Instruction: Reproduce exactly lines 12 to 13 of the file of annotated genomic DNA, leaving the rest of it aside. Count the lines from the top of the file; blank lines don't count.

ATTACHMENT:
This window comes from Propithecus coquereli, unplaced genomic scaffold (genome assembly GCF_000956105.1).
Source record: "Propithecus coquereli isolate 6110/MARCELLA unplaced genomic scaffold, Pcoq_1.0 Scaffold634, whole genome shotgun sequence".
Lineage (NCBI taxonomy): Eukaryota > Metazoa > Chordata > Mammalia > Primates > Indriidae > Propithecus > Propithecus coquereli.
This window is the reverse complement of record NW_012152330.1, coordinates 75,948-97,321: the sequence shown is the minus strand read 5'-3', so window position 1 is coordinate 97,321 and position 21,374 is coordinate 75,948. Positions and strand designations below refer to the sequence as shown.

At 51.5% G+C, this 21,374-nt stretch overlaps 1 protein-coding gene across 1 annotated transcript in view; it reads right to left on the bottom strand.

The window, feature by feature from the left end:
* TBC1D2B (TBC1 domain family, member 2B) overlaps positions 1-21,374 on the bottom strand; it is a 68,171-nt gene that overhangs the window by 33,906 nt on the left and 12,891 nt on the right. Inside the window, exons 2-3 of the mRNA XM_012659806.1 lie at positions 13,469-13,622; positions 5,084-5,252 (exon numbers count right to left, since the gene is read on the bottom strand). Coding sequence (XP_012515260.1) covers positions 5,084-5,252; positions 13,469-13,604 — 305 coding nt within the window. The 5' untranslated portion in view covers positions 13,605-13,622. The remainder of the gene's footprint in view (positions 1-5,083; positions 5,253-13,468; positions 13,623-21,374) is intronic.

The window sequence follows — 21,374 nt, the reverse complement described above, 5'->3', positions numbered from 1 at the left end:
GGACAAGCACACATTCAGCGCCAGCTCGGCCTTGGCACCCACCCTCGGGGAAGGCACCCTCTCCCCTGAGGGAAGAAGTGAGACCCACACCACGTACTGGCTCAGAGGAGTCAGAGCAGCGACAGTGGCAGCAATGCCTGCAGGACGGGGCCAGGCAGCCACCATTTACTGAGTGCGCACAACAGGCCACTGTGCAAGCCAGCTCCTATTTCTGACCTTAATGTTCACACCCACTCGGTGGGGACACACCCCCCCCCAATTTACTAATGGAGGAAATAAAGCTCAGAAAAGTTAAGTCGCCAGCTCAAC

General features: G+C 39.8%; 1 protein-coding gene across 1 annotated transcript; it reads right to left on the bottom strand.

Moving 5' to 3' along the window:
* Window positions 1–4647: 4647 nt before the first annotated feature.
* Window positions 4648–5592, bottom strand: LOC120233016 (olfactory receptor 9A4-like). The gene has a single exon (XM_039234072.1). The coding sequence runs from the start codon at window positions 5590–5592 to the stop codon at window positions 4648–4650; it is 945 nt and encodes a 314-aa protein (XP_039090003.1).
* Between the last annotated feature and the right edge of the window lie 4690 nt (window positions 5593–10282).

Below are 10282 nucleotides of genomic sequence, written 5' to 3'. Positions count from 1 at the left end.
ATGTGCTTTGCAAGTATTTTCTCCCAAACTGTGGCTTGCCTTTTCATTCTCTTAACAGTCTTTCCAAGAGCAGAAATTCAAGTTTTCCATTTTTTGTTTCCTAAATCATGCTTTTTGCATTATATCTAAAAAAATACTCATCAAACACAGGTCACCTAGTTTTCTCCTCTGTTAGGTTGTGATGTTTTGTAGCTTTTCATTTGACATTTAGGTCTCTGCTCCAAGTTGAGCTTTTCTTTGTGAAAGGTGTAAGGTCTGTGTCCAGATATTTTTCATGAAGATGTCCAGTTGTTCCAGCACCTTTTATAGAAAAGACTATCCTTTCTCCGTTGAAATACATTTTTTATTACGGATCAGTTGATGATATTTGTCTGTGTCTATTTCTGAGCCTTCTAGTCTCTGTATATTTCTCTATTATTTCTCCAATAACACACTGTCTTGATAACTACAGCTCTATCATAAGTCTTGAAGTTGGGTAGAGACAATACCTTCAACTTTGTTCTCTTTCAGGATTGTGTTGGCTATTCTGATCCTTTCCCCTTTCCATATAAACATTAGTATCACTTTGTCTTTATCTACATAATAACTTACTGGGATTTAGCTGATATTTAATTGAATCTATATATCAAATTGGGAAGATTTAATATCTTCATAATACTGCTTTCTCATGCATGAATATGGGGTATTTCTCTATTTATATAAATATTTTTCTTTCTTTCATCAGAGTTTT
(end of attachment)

* Window positions 1–4647: 4647 nt before the first annotated feature.
* Window positions 4648–5592, bottom strand: LOC120233016 (olfactory receptor 9A4-like). The gene has a single exon (XM_039234072.1). The coding sequence runs from the start codon at window positions 5590–5592 to the stop codon at window positions 4648–4650; it is 945 nt and encodes a 314-aa protein (XP_039090003.1).